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. Last Updated: 07/27/2016

U.S. Missionary Freed From Chechnya




A U.S. missionary and teacher was freed Tuesday from seven months of captivity and torture in Chechnya, during which his kidnappers cut off part of his right index finger, officials said.


Herbert Gregg was rescued by a joint force of Ingush and federal law enforcers, Interior Minister Vladimir Rushailo told reporters in Moscow.


Gregg, 51, looked pale, disheveled and exhausted as he arrived accompanied by a team of burly police commandos at Moscow's Sheremetyevo Airport Tuesday night. He was met by U.S. Ambassador James Collins, Rushailo and a crowd of journalists.


Gregg could not restrain himself from breaking into Rushailo's introductory statement at the impromptu airport news conference to say how "very happy" he was.


He was reluctant to answer questions about the abuse he suffered, saying only that he was "treated differently" and that "there were easy times and more difficult times." He said his only message to his captors was that "God loves you."


It remains unclear what ransom his kidnappers demanded, but Interior Ministry officials said none was paid. Officials said Gregg's captors tortured him periodically and made videotapes in an attempt to force ransom payment.


On one tape, Gregg, his hand bandaged, was shown appealing to his mission sponsors. "Without the money a finger will go each time," he said.


Freed along with Gregg was Sergei Medvedev, a retired Moscow Dynamo soccer player who was kidnapped last September on a business trip to Ingushetia.


Gregg said he was to fly to the United States on Wednesday to join his wife, Linda, in their home state of Arizona, where she has been living with their son and daughter.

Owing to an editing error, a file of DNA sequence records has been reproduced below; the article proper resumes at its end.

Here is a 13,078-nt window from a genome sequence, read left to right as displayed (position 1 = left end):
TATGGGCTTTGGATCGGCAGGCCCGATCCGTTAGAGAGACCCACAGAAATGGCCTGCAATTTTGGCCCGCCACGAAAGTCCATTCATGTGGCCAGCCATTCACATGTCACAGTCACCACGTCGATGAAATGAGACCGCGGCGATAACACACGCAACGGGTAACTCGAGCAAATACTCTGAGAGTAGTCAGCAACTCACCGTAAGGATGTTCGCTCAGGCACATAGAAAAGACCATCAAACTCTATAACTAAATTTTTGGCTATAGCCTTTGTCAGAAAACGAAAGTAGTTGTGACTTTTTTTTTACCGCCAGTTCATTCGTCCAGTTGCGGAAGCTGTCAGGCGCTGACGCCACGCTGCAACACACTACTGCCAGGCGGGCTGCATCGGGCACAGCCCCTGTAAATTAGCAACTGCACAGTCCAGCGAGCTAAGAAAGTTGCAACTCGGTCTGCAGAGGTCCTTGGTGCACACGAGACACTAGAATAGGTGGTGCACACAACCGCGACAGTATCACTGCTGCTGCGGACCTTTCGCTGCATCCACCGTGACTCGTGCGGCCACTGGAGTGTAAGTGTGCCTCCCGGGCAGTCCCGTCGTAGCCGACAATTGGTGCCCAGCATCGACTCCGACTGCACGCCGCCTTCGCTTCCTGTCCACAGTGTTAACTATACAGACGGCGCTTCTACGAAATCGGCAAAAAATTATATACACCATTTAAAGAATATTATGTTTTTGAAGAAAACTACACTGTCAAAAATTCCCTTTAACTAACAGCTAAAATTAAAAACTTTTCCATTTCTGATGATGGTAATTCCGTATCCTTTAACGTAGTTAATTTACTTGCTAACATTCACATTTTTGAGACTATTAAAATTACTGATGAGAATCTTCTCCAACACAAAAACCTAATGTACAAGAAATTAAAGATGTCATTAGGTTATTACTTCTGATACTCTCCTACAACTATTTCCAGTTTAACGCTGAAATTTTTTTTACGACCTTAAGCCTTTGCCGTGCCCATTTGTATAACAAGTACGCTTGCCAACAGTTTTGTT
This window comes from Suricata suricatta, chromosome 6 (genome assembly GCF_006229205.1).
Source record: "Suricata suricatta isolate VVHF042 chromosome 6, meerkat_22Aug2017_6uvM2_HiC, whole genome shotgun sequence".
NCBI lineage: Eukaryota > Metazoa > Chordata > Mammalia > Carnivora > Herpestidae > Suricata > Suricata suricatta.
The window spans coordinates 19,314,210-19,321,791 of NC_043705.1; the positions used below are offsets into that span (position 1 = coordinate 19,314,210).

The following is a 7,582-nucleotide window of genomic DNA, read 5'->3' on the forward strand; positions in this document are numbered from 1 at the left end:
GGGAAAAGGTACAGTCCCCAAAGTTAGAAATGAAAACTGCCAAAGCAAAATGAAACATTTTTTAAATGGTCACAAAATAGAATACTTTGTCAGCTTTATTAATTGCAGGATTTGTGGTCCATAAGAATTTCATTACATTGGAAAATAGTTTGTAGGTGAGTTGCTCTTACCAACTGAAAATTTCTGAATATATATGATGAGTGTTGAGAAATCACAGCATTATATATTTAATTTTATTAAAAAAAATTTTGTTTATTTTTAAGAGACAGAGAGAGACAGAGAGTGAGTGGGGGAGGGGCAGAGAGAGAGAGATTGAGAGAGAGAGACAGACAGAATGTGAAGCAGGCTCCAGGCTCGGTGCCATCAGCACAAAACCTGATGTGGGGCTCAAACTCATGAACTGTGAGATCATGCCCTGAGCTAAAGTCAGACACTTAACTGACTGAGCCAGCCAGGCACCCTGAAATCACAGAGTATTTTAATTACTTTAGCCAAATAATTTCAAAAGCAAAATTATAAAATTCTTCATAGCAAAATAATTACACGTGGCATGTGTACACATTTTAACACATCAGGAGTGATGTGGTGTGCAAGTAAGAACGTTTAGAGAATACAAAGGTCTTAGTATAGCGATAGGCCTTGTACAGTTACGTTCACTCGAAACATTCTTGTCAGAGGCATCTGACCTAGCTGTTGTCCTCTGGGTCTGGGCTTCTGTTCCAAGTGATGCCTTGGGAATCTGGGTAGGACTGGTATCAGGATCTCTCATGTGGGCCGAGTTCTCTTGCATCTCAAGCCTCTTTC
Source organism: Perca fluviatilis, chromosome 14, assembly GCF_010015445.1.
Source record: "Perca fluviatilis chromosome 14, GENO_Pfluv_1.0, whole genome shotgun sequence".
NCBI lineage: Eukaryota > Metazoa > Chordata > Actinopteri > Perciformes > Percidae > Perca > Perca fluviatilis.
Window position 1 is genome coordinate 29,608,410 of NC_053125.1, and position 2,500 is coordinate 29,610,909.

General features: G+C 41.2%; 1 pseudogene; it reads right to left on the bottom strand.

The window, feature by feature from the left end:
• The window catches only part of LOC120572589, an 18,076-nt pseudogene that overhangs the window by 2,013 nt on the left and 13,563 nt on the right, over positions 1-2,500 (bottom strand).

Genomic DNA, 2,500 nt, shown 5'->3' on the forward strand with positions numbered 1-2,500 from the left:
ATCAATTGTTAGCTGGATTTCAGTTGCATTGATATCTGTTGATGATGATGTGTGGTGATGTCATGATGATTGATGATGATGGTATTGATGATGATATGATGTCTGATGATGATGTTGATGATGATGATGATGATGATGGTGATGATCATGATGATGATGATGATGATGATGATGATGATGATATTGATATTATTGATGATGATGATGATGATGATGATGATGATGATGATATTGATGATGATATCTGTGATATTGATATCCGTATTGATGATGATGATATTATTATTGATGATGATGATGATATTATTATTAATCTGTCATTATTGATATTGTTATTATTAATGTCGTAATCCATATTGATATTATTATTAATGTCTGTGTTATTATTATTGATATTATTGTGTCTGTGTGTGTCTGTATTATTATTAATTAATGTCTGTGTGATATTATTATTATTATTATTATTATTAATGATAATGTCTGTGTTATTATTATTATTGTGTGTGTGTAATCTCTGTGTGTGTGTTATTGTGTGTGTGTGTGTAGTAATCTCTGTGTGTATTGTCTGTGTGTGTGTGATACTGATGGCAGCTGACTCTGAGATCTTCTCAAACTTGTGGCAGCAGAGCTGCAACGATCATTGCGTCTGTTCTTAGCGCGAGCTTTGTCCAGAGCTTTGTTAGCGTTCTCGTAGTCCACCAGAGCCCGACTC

Collins and Rushailo, Russia's top police official, said that U.S. President Bill Clinton and Vice President Al Gore had pressed Russian authorities to try to free Gregg ever since he was kidnapped.


Gregg, a 30-year veteran of missionary work, arrived in Russia in May 1995 together with his wife to teach English at the pedagogical university in Makhachkala, the capital of Dagestan, under the auspices of the Illinois-based Evangelical Alliance Mission.


He was kidnapped Nov. 11, 1998, by four men who approached him as he was leaving a local orphanage where he had been teaching children to play basketball.


The kidnappers introduced themselves as local Interior Ministry officials and invited Gregg to get into their car, a white Zhiguli with no license plates.


When Gregg refused, they pushed him into the vehicle and sped off to Chechnya.


Russian law enforcers have managed to free dozens of hostages since the Kremlin's abortive military campaign in Chechnya ended in 1996.


However, hundreds more remain in captivity, held by criminal bands who make a living by kidnapping people from neighboring Russian provinces for ransom.